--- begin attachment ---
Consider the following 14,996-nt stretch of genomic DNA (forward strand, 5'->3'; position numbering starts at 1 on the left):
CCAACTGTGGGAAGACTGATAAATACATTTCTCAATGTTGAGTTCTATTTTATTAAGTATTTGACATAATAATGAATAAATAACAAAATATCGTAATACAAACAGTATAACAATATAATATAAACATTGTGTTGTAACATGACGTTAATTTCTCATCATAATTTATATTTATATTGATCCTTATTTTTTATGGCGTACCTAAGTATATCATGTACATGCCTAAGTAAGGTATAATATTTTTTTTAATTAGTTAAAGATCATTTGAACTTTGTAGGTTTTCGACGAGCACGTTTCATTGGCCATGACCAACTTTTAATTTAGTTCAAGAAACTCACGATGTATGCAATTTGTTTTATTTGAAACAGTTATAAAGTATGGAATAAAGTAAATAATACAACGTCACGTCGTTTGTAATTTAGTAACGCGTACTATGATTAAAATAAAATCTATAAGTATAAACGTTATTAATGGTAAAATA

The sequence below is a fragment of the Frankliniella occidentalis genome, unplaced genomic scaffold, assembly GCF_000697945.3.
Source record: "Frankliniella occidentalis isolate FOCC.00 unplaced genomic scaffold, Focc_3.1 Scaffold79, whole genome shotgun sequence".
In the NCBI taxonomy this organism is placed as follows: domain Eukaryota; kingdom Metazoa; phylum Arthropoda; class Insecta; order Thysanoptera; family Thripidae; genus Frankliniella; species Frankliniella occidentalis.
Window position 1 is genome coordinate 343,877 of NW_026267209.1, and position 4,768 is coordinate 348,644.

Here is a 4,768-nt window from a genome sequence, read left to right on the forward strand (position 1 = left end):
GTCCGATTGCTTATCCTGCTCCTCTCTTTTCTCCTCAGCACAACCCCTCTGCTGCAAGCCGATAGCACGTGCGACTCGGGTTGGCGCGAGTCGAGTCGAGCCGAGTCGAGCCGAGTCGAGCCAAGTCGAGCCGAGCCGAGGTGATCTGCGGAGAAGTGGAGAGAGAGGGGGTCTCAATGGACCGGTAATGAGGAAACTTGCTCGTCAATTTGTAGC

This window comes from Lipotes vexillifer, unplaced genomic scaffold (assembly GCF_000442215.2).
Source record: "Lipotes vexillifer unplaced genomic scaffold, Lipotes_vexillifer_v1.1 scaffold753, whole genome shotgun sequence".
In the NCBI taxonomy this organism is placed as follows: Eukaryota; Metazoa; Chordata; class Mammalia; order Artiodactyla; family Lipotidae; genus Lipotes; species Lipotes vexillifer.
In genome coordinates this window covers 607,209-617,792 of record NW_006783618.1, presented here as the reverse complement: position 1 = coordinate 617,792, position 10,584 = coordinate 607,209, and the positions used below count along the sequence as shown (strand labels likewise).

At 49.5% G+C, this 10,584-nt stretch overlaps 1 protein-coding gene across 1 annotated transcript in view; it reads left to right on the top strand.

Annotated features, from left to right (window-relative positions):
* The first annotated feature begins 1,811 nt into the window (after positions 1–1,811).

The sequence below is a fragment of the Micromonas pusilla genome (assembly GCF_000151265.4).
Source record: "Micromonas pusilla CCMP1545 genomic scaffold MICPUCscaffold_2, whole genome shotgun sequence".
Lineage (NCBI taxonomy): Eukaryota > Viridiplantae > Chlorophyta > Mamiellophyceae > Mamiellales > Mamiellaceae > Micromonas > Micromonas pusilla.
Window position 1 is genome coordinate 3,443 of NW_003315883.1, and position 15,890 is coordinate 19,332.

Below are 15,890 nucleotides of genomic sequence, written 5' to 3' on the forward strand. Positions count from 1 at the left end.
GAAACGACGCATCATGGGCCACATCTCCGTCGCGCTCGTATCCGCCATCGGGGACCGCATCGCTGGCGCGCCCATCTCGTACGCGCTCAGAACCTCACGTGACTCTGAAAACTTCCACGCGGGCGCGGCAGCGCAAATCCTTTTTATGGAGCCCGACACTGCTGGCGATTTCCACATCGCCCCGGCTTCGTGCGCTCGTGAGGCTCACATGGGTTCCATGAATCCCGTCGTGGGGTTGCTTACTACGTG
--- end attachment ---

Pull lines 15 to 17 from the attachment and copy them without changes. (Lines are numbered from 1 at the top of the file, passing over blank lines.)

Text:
* The first annotated feature begins 1,811 nt into the window (after positions 1–1,811).

The sequence below is a fragment of the Micromonas pusilla genome (assembly GCF_000151265.4).
Source record: "Micromonas pusilla CCMP1545 genomic scaffold MICPUCscaffold_2, whole genome shotgun sequence".